Art Institute Chicago Features Issey Miyake, Greg Lynn, and Scholten & Baijings
Japanese designer Issey Miyake, architect Greg Lynn, and designers Scholten & Baijings are at the forefront of their respective fields and are well known for using research and innovation to drive new forms of architecture and design. 3 in 1: Contemporary Explorations in Architecture and Design, on view September 28, 2013 through January 5, 2014 in Galleries 283-285, presents a trio of discrete exhibitions which signals the ongoing experimentation of these visionary practitioners.
The first gallery space in 3 in 1 focuses on the far-ranging works of influential Japanese designer Issey Miyake, who launched Miyake Design Studios in 1970 and has built a myriad of imaginative brands that utilize technology to construct new structural systems and forms for a wide range of products, including everything from fashion to lighting. Two collections presented in the exhibition-the clothing line 132 5 and IN-El, a line of lamps for the Italian lighting manufacturer Artemide-have evolved from Reality Lab, a research and development laboratory established within Miyake's studio. Both collections were developed with the help of a mathematical computer program based on the concept of multi-dimensional geometric shapes in space that can be translated into clothing and other industrial products. The clothing line and lamps are made from a recycled PET material developed specifically for these applications and unfold from flat, two-dimensional geometric shapes to three-dimensional voluminous forms. Also presented in this exhibition are two works by designers inspired by Issey Miyake-Honey-Pop Armchair (2001) by Tokujin Yoshioka and Cabbage Chair (2007) by Oki Sato-that both demonstrate Miyake's enduring influence and how his works have inspired younger designers.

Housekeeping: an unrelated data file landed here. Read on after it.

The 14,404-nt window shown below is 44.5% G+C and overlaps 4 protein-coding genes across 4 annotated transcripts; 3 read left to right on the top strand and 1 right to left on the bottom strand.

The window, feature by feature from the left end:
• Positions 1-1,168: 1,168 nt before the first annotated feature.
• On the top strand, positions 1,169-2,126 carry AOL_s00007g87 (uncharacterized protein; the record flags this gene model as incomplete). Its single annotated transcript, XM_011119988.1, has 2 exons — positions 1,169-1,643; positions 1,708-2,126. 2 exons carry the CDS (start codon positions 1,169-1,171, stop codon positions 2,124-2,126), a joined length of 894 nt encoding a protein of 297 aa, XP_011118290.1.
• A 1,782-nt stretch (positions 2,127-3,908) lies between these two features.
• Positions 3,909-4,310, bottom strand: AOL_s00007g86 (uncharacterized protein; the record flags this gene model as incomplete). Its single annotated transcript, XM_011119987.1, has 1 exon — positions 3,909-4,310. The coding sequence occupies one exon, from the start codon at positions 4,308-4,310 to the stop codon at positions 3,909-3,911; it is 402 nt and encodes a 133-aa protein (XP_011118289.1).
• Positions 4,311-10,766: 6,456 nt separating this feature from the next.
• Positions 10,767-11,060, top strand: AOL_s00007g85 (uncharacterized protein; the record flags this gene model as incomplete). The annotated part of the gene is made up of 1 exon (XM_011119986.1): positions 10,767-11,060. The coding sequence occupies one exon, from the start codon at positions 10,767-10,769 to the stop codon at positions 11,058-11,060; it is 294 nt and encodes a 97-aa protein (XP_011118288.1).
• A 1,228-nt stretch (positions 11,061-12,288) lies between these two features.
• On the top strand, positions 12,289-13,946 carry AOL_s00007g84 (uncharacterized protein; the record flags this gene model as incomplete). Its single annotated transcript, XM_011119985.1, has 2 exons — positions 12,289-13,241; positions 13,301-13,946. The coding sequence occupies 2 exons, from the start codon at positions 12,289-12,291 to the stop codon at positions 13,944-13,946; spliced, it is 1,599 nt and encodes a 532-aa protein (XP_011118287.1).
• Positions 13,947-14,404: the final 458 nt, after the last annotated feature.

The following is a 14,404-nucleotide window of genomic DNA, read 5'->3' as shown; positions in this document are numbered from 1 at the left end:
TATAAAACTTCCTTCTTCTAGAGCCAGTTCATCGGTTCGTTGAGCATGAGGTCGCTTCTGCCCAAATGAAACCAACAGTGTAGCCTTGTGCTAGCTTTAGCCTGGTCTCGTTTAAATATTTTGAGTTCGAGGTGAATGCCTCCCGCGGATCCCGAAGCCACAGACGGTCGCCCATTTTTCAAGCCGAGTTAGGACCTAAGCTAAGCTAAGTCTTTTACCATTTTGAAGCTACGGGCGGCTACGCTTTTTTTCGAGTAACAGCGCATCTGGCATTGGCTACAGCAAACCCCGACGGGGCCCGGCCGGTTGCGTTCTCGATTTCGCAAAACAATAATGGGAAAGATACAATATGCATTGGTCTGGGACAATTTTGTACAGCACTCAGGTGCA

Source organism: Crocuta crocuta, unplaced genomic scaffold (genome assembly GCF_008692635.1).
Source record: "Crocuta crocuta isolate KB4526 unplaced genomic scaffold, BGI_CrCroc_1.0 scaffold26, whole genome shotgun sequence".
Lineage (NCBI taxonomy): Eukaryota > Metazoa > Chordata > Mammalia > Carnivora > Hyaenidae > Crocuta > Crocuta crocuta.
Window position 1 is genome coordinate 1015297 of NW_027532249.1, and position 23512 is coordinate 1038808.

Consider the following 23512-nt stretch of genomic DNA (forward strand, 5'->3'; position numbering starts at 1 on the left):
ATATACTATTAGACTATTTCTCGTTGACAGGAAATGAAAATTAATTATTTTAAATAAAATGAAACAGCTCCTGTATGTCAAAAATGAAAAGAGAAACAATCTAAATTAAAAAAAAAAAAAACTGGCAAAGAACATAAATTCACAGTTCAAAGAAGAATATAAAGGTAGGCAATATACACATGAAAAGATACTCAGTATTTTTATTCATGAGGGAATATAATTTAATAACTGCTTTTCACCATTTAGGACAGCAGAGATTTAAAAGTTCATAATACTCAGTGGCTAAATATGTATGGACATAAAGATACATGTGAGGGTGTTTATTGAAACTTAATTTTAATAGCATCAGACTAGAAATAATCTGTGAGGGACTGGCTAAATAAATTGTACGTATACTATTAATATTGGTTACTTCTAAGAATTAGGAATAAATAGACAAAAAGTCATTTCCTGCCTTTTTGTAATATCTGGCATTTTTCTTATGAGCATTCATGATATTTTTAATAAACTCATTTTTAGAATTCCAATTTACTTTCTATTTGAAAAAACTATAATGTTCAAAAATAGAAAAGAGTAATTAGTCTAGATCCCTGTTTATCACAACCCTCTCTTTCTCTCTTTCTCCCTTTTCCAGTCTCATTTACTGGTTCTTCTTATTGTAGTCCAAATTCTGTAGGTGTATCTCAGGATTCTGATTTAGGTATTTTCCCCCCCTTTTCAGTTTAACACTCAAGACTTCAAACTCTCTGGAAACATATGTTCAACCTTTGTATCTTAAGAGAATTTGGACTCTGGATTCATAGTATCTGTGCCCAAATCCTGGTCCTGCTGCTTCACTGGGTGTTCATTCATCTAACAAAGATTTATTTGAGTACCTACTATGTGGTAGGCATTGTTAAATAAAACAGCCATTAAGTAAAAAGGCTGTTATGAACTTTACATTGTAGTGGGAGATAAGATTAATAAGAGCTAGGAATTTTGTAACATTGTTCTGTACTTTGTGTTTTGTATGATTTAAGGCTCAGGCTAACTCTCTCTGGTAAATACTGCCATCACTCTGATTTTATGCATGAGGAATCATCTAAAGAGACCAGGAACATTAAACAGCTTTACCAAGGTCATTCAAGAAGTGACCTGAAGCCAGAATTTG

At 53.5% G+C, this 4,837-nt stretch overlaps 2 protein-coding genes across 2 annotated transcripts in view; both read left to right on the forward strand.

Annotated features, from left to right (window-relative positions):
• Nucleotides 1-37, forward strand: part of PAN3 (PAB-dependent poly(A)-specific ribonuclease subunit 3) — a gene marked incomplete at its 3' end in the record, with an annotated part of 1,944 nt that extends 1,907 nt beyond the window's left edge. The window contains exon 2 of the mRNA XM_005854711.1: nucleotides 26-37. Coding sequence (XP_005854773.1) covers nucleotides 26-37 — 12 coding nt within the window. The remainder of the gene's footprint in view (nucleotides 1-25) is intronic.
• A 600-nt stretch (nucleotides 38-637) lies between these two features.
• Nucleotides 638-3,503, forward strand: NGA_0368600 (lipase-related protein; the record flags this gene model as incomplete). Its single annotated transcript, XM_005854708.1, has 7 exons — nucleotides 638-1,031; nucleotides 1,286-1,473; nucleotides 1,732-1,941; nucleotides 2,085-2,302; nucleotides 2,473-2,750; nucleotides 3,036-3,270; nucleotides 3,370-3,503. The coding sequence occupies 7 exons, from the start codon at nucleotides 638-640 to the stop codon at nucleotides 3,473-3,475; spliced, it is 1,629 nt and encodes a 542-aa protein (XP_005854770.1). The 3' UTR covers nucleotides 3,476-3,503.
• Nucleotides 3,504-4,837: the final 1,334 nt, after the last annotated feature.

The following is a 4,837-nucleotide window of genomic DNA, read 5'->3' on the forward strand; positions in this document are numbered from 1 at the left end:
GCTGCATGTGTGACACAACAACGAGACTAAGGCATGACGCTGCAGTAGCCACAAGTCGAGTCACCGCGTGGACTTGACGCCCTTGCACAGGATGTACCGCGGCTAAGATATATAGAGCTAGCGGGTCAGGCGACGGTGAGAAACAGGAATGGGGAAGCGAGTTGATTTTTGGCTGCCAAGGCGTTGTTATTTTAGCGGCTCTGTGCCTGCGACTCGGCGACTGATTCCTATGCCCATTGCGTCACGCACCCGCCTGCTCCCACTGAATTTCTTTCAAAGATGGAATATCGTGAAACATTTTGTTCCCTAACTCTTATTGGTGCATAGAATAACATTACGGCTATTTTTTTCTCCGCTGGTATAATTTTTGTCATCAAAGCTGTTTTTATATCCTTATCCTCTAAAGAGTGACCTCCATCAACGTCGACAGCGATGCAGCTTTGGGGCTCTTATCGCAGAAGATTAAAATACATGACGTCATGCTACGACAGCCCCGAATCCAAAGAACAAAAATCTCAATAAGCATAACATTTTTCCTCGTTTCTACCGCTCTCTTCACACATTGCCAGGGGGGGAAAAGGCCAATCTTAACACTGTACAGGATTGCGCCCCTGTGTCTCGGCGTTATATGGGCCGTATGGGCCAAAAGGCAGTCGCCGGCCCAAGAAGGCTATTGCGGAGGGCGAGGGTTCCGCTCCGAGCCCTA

Los Angeles-based architect Greg Lynn, a pioneer of digital architecture practice and proponent of the "paperless" architecture studio, was one of the first to explore computer programming for creative development in his design and production process. His inventive use of computer-aided processes is evident in a wide range of projects including his design for the Korean Presbyterian Church of New York (1999), the Ravioli Chair for Vitra (2005), and silver flatware commissioned for Alessi. In 3 in 1, his Stranded Sears Tower (1992) is presented in its entirety for the first time. In his reinterpretation of the Chicago landmark now known as the Willis Tower, Lynn separated the nine structural tubes of the tower and dissected them into individual strands that he reoriented horizontally to create a supple, fluid architecture.Stranded Sears Tower, the first project Lynn worked on in his own practice, is composed of a model and a full set of 22 drawings, and it was the last of Lynn's designs developed fully by hand, though it exhibits strong formal ties to his later groundbreaking computer-aided work.